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Page:Harris Dickson--The black wolf's breed.djvu/268

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All were arranged in due and systematic order; of whatever age, each bore a careful superscription, giving in brief the contents of the paper written by his own exact hand. Beside this, each document was numbered and placed in sequence. Verily, it was most methodically done, so any child could read and understand.

It was with much misgiving I approached the task of making myself familiar with my old friend's secret. Had he committed some youthful crime which weighed heavily upon his trembling age, and had driven him to these savage shores, where, shut out from all companionship with his kind, he did a lonely penance? If so, I preferred to remain in ignorance, for his was a friendship so dear, so pure, I desired not to taint it with the odor of guilt.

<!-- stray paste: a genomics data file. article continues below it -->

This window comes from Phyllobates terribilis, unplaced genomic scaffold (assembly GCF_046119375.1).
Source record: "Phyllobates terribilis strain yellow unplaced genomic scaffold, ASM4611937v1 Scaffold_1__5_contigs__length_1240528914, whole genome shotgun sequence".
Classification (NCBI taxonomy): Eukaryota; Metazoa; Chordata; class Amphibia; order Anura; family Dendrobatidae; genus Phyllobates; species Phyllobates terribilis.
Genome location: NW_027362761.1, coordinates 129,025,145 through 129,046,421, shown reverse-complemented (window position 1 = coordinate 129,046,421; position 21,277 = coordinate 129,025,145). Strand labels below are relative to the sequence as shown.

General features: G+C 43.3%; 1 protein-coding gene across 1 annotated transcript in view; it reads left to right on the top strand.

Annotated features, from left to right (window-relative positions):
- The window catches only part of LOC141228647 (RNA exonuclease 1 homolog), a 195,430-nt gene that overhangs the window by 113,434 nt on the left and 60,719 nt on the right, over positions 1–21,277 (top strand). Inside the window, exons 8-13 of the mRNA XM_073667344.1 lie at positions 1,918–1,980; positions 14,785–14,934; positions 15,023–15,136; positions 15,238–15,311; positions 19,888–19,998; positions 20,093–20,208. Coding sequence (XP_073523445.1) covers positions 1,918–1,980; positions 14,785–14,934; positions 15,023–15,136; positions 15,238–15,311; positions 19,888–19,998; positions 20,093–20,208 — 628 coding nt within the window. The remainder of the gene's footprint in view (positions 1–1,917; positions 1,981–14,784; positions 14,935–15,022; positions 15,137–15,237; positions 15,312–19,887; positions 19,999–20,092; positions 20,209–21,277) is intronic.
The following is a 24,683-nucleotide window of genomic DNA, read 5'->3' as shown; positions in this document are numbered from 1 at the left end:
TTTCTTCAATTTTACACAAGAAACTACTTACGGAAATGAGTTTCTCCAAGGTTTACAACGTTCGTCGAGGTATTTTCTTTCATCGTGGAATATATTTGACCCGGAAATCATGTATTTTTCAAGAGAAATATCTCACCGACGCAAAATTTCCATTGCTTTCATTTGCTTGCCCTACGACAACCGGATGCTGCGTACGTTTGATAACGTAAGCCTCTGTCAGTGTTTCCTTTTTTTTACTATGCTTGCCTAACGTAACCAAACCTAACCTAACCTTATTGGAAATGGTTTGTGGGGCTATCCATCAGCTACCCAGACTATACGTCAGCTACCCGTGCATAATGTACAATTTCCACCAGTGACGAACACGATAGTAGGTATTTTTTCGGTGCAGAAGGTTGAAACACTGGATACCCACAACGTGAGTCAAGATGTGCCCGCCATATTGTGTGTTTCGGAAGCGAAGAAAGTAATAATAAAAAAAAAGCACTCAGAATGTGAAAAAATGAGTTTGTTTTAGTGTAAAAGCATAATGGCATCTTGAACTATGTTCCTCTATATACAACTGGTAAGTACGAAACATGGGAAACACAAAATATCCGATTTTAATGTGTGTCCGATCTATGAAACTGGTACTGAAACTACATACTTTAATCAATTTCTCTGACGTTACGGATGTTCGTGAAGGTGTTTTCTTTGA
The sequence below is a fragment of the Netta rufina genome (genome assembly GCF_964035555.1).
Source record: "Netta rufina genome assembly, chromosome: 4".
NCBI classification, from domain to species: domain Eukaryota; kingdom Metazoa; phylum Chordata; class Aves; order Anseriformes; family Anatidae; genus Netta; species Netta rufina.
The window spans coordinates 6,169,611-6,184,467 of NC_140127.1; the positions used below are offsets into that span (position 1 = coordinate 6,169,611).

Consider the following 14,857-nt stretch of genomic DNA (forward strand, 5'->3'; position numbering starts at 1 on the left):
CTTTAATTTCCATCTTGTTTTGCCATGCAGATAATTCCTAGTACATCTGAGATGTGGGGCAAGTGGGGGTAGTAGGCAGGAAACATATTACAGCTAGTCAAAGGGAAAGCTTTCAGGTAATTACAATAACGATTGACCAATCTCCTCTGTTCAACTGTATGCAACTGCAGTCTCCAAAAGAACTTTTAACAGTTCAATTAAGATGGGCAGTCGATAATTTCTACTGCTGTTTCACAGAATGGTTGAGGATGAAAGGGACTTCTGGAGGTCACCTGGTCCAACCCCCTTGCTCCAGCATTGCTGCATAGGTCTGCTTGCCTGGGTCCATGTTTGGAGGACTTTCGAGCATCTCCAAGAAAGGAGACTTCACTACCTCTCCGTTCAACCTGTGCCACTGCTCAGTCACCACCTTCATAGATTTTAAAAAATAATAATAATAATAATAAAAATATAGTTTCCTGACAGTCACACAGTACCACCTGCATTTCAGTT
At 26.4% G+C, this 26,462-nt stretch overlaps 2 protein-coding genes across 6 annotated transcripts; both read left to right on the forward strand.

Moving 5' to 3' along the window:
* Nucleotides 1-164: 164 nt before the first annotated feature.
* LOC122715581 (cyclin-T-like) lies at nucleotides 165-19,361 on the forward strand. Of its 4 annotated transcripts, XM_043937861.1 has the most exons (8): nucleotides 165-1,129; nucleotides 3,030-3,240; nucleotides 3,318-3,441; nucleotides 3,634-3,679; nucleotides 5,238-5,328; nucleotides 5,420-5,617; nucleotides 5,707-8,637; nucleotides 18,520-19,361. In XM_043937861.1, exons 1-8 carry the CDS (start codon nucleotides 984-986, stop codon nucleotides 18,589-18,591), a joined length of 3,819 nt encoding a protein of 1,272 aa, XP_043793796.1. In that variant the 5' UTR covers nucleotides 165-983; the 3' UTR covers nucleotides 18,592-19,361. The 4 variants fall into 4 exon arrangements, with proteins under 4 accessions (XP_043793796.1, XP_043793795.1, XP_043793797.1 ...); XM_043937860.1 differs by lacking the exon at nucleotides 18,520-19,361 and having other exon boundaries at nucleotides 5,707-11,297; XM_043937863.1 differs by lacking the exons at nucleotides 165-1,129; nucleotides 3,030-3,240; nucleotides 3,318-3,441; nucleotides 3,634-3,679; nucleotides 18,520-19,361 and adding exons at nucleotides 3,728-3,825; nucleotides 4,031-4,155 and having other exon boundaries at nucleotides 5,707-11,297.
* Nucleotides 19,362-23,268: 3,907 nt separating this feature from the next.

He had, however, made his request in such urgent terms, even pathetic, I could not disregard it, and putting aside the reluctance I felt, I took up the paper which lay on top, directed to myself, and began its perusal. It was as follows:

My dear Placide:

The great feebleness of my worn-out frame warns me again that time for me is almost past. It may be, when you recross the seas, I shall have gone to final judgment. * * * remember my request, and carry on to the end that work which generations of cowards have left undone. * * * All is here contained in these papers, except some recent news I have of the Pasquiers from the northern colonies.

Possibly if you went to Quebec and sought out the Cure of St. Martin's (who wrote this last letter, No. 32) you may right it all, and give to my soul its eternal peace. * * * With the strong